Tuesday, 23 February 2010
Guerilla Burgers, Marylebone
The first time word started circulating on the Twittersphere that a new, independent burger bar was opening in London, serving "authentic West-Coast" American-style burgers, I was mildly ecstatic. I realise that in London the bar is set pretty low for quality burgers, and I was probably being hopelessly naive to assume that anywhere would open to challenge the prevailing mediocre orthodoxy, but I did, I admit, allow myself a short period of frantic optimism. My God, imagine if somewhere actually got it right? Brioche buns, multiple thin beef pattys, Kraft cheese, crispy bacon? How wonderful would that be? I dared to believe.
And then, as so often happens, the inevitable hammer of reality falls and shatters my fragile dreams. Press pictures appeared on Facebook of what looked depressingly like a pub house burger accompanied by lurid crinkle-cut chips. Floury, brittle white buns sat atop cheddar cheese, and there was even a hideous rabbit-food concoction to keep the vegetarians happy, as if vegetarians are ever going to be happy about anything that doesn't involve lentils and homeopathy. The disappointment was like being kicked in the gut, and yet to avoid accusations of being closed-minded and unnecessarily dismissive of a restaurant which had, to be fair, not even opened yet, I decided I would probably have to go anyway. After a few days wait to give them a chance to bed in, I slunk along to Guerilla Burgers on James Street.
It's a nice enough room, airy and bright and decorated with ironic food-based revolutionary slogans ("Power to the patty" and so on). Service, too, was eager and smiley, all tasks performed with the minimum of fuss and in a timely fashion, although being the only person in the restaurant at midday I suppose this could be expected. In the interests of fairness, I decided to order their plain burger and a small side of fries, thinking that any major issues would be more apparent in their basic product than anything involving (bleugh) cottage cheese or (barf) avocado (I'm not making this up - they do a burger with avocado, cottage cheese AND coleslaw in it. It's insultingly called the "LA" burger).
The Oreo milkshake was straightforward but pleasant - I'm not a huge milkshake expert but I didn't have any major issues here. I suppose it could have been thicker and icier but perhaps this was just a different way of doing things. Only with the arrival of the burger itself did events take a serious downturn. First of all, that bloody bun. It would be bad enough if they had just stuck with the floury buns from the Facebook photos, inauthentic and dull though they are. But instead, my patty came inside what looked like a sourdough muffin that someone had spilled Bran Flakes on. It was chewy and dense, fighting with and providing no sweet counterpoint to the (admittedly rather nicely cooked and seasoned) beef. Pickles looked like they had been sliced quite a long time previously, and were shrivelled and chewy. Salad was a salad.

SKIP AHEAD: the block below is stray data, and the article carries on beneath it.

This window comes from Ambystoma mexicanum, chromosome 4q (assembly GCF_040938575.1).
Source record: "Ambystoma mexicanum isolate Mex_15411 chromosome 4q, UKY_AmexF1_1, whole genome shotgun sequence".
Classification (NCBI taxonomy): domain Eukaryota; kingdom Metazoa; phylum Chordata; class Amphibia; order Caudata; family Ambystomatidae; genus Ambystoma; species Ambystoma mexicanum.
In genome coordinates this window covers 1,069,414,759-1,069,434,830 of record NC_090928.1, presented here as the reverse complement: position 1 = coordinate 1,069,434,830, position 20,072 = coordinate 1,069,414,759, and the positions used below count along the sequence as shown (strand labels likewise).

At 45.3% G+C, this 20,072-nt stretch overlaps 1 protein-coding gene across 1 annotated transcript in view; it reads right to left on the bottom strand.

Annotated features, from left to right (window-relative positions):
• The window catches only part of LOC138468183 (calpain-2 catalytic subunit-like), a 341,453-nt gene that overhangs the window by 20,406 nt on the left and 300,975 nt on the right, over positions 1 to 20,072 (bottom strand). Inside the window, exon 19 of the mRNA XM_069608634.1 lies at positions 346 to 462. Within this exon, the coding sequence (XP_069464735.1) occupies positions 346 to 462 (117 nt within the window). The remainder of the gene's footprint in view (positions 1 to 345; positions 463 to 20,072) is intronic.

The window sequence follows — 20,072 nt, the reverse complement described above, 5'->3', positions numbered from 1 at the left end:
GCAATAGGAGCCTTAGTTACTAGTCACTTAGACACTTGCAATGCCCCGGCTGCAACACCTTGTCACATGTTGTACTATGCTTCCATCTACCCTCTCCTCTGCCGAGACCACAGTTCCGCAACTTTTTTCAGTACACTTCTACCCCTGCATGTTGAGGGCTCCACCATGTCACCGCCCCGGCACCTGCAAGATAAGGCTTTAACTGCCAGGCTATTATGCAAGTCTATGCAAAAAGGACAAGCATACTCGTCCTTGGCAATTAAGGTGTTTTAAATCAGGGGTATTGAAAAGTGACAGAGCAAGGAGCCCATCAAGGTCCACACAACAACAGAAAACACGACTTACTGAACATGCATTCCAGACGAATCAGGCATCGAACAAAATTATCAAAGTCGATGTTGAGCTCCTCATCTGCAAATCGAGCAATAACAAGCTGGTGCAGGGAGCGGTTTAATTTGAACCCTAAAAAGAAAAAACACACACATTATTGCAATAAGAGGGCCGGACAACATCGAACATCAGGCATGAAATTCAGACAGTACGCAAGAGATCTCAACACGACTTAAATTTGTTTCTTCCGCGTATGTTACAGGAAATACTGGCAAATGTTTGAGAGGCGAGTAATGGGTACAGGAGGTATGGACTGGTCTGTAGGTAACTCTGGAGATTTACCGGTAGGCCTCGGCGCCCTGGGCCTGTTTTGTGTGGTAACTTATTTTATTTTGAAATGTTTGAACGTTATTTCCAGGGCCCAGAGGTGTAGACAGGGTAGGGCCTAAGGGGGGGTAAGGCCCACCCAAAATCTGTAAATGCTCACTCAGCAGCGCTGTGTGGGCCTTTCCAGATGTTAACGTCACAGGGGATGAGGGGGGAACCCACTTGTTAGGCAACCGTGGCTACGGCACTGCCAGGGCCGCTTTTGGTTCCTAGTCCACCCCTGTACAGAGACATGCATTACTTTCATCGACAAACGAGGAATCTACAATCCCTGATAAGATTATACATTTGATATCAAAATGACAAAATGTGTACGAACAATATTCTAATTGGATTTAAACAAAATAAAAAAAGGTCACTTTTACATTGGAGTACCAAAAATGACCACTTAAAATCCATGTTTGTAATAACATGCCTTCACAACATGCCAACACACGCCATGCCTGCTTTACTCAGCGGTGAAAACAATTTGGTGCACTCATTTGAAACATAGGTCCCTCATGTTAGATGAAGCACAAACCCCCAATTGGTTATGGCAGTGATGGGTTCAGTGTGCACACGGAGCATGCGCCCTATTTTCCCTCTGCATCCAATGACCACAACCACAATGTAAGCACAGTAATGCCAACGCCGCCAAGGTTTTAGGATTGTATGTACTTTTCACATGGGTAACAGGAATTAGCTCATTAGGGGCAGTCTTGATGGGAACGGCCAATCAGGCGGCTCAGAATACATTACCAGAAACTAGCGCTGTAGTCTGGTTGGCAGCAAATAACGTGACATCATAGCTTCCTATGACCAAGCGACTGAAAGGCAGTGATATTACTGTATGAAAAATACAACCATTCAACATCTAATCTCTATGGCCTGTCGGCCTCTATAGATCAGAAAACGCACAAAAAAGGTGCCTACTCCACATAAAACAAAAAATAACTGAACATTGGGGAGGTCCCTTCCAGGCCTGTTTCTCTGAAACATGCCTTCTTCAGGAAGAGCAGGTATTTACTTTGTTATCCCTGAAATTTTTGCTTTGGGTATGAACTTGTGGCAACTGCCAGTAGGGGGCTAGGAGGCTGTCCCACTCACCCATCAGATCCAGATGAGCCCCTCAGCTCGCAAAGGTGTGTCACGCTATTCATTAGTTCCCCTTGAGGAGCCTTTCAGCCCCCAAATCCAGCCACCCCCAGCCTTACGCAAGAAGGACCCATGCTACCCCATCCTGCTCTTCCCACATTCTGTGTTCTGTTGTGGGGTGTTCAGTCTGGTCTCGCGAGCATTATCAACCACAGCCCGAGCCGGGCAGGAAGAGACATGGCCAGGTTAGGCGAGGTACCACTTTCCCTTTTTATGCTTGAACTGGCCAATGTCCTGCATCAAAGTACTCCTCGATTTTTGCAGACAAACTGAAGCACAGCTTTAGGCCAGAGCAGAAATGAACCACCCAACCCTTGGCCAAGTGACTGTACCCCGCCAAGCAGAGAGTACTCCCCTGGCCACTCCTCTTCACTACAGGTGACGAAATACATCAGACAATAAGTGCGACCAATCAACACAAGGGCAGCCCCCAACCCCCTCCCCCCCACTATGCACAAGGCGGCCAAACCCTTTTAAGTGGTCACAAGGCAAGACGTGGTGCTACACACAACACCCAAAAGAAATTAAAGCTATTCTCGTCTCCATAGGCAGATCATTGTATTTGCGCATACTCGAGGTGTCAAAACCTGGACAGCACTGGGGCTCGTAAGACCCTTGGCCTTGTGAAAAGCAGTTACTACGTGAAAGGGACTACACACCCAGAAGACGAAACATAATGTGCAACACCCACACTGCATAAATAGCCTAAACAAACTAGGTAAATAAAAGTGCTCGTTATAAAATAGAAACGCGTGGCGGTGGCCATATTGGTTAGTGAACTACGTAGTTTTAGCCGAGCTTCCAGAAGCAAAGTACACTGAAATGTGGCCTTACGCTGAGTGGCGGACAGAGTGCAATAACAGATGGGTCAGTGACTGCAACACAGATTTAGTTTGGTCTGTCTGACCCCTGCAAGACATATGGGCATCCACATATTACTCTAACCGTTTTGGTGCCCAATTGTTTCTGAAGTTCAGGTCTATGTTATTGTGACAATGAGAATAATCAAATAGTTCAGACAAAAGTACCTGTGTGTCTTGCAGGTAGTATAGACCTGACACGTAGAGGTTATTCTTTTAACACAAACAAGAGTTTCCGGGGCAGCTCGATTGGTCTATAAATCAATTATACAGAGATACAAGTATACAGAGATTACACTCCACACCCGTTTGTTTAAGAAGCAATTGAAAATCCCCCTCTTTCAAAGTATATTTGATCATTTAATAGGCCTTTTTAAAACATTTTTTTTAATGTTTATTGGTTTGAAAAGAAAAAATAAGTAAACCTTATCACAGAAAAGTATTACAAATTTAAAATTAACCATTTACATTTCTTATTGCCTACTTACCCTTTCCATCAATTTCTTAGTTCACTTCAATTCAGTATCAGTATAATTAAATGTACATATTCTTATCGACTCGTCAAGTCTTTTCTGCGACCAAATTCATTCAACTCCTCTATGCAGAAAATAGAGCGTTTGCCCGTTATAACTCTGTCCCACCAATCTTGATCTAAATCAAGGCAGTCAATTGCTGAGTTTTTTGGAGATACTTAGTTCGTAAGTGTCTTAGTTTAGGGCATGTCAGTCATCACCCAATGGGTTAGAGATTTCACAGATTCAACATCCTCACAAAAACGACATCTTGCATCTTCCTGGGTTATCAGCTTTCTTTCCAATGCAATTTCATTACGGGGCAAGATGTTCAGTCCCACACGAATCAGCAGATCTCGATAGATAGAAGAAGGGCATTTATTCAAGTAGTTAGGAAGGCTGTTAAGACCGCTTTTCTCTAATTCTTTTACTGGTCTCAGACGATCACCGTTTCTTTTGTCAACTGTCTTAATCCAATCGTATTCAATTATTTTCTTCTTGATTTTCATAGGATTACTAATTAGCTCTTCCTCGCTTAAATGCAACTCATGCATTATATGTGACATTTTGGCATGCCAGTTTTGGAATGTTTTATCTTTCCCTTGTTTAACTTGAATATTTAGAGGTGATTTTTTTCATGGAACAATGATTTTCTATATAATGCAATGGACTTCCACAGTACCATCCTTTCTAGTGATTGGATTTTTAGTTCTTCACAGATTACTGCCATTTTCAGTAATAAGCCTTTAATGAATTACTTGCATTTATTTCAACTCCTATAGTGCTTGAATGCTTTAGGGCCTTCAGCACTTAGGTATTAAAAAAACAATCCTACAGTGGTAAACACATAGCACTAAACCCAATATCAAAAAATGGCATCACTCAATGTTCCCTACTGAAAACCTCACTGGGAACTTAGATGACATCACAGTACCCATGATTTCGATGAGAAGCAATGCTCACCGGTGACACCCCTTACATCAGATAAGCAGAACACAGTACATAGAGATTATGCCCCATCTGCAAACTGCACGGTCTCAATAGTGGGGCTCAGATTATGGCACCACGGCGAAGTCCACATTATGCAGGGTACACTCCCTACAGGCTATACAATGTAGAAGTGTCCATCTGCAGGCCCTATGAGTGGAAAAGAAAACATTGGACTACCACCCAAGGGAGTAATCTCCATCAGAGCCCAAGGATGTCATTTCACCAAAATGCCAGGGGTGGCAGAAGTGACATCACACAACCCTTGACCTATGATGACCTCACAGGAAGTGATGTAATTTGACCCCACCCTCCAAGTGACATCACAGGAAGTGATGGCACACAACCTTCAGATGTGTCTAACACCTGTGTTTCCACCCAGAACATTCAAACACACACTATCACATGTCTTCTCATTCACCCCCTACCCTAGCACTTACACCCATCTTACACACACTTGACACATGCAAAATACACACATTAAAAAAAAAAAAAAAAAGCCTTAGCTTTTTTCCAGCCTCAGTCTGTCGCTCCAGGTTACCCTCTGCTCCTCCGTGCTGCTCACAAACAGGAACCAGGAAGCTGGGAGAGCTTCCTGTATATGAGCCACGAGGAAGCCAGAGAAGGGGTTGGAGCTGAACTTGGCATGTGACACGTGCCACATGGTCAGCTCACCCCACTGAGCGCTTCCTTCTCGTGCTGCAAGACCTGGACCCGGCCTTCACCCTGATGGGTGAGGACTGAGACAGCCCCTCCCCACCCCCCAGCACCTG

The problems didn't end with the burger, either. Crinkle-cut fries, having a much larger surface area than normal fries, tend to soak up a great deal of whatever they're cooked in - this means that they have the potential to be nice and crispy and full of flavour, but they require good fat. These tasted strongly of cheap cooking oil, and despite having a nice texture inside and out weren't pleasant to eat. I was glad I only ordered a small portion.
I wouldn't have a problem with any of this - well, as much of a problem at least - if I wasn't led to believe from early press activity that Guerilla Burgers would be attempting to serve "authentic, West Coast" burgers. Have they ever been to Los Angeles, I wonder? Or perhaps it's a case of some Giraffe executive (the owners) going to In'n'Out during a Californian holiday, deciding there's a market for them in London (there is), then on return realising you can't get any of the ingredients in the UK and having to compromise in almost every department.
Simon Majumdar, one half of the Dos Hermanos blogging crew, has a little tradition when faced with yet another mediocre London burger - he finishes the review with a shot of a double chilli cheeseburger from Marty's, his favourite Californian burger spot. That simple juxtaposition of the Real Thing next to whichever poor UK imitation he had tried that week says more than any accompanying text ever could. And so, in tribute, I shall do the same. Guerilla Burgers, that pictured above is not a burger. This is a burger:
(Hodad's single bacon cheeseburger, $6.25)